From left to right: Michael Mai, Craig Madho (U of T Pharmacology & Toxicology), Anne Martel (researcher and U of T associate professor), Stephane Langevin, Dan Hosseinzadeh, Deyu Wang (U of T Computer Science), Sean Nichols
There’s a tremendous amount of precision required from pathologists when they make cancer diagnoses, and the results of their work are literally a matter of life or death.
But technology developed by University of Toronto startup Pathcore™ is making the tedious and complex task of reading potentially cancerous tissue samples faster and more accurate.
“We free pathologists from counting cells, searching for those hard-to-find areas through a microscope, and doing other repetitive tasks that software can do faster and better,” said Dan Hosseinzadeh, CEO and co-founder of Pathcore. “Ultimately, that means improved patient care.”
The value of Pathcore’s technology has been recognized around the world; most recently by the National Cancer Institute (NCI), the U.S. government’s principal agency for cancer research and training. It will be part of NCI’s platform for cancer informatics, a field that brings together information science, computer science and health care to aid in all aspects of cancer prevention and treatment. The NCI initiative brings together teams from across the United States with a single goal: to share information and advance this important field of expertise.
The $4M (CAD) development project involves six leading cancer centres from across Canada and the U.S. and will allow the startup to expand the translating and validating of automated cancer diagnostics into clinical tools.
Pathcore’s free downloadable software is already being used in over 100 institutions in more than 22 countries with the NCI funding promising to extend that reach even further.
With this investment, Pathcore will be expanding their software – the Sedeen Viewer – which allows researchers to view, annotate and overlay images to make data collection and analysis easy. The Sedeen Viewer also gives researchers access to built-in analysis tools and allows them to write their own algorithms – basically complex computer programs – to detect cancerous tissues.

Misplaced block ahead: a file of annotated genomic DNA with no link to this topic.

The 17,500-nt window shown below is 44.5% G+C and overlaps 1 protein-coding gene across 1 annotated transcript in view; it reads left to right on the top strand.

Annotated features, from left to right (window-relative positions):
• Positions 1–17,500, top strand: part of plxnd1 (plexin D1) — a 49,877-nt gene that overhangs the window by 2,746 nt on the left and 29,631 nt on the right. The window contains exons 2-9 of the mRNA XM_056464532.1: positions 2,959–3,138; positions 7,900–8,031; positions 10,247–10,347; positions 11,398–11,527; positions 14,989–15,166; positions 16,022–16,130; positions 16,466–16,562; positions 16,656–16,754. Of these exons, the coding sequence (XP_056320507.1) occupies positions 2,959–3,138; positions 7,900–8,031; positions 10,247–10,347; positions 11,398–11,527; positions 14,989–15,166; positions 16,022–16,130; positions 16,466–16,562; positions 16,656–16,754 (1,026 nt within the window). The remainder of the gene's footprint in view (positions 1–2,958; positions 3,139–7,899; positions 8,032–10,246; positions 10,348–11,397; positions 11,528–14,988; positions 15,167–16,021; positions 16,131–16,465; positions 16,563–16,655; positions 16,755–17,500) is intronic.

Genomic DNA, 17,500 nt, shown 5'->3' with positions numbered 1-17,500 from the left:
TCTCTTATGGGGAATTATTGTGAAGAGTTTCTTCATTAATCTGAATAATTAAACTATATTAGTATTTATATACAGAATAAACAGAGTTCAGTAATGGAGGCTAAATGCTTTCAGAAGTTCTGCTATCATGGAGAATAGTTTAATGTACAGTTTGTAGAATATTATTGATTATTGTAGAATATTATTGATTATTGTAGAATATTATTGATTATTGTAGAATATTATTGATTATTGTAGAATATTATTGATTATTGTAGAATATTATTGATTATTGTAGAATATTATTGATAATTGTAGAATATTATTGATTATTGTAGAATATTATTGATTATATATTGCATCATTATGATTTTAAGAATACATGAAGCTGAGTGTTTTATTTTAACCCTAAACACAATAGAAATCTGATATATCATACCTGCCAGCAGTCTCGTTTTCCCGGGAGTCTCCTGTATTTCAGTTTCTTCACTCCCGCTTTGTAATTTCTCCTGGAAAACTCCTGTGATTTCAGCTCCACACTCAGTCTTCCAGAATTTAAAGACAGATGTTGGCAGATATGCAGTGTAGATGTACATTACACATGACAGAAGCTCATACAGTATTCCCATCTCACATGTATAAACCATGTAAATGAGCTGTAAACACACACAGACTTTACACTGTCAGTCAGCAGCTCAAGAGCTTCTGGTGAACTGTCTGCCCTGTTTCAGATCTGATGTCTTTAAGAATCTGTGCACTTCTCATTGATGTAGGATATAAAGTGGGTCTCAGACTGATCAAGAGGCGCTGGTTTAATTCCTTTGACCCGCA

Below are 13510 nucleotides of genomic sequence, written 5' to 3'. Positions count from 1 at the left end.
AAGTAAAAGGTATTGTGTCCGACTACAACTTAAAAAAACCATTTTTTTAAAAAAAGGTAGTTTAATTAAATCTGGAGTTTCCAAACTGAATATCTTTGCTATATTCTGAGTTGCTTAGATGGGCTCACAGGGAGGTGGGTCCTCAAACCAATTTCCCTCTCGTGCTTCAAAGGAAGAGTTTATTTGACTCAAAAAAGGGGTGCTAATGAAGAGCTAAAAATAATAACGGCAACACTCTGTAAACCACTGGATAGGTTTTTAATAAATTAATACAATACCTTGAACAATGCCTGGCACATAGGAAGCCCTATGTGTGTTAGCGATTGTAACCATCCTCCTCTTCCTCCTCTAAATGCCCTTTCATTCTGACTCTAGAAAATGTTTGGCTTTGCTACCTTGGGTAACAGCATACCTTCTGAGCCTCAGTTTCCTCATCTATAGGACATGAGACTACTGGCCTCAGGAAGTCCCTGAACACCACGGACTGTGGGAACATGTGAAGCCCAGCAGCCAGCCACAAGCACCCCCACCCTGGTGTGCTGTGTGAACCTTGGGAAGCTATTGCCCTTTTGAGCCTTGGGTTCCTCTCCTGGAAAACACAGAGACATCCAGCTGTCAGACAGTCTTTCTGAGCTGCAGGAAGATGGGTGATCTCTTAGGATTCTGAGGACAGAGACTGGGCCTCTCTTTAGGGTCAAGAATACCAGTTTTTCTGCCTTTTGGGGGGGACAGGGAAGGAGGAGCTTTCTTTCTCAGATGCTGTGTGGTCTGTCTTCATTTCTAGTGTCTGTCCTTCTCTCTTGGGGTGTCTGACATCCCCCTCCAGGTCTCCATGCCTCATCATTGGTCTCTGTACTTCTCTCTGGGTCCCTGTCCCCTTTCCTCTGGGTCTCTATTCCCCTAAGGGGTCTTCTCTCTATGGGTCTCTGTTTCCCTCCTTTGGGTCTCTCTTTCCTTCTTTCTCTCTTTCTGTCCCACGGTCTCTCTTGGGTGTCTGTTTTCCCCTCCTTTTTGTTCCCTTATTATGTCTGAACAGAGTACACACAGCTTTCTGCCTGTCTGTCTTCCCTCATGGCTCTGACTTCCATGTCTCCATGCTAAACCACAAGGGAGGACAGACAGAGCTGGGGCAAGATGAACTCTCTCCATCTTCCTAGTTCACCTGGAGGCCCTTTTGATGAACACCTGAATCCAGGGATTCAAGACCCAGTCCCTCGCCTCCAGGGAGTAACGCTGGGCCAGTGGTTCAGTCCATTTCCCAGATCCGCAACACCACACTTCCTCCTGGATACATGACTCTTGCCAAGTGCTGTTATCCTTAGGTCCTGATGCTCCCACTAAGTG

“This will accelerate the translation of cutting edge research to patient care by allowing the developers of sophisticated analysis software to distribute their work directly to clinicians,” said Anne Martel, Pathcore’s co-founder and associate professor at U of T. “The NIH rarely allow funding to go to non-US labs, even more unusual is for them to fund work done by a foreign company, so this is a testament to the unique strengths of the Pathcore platform.”
The Sedeen Viewer is complemented by Pathcore Web, a cloud-based app that allows pathologists to access their cases anytime and anywhere so urgent cases don’t have to wait.
“With a digital platform for viewing tissue slides, pathologists can review cases within their team or consult with other institutions quickly and effectively so that the best people can always be involved,” said Hosseinzadeh.
Pathcore Web works on both desktop and mobile devices, making diagnosis a tap away.
“U of T is a research powerhouse and one of the things that we love to see is that research being translated into real and practical solutions,” said Karen Sievewright, managing director of the Banting & Best Centre for Innovation & Entrepreneurship.
“Pathcore is a great example of how scientific research can be commercialized and applied to a platform that benefits healthcare practitioners, and in turn patients, around the world.”
Based in the Impact Centre, one of U of T’s nine campus-linked accelerators, Pathcore is a spin-off from research that began in 2006 supported by the Ontario Institute for Cancer Research and Sunnybrook Research Institute.
“We know the product works,” said Hosseinzadeh. “Now we want to get it into more institutions worldwide.”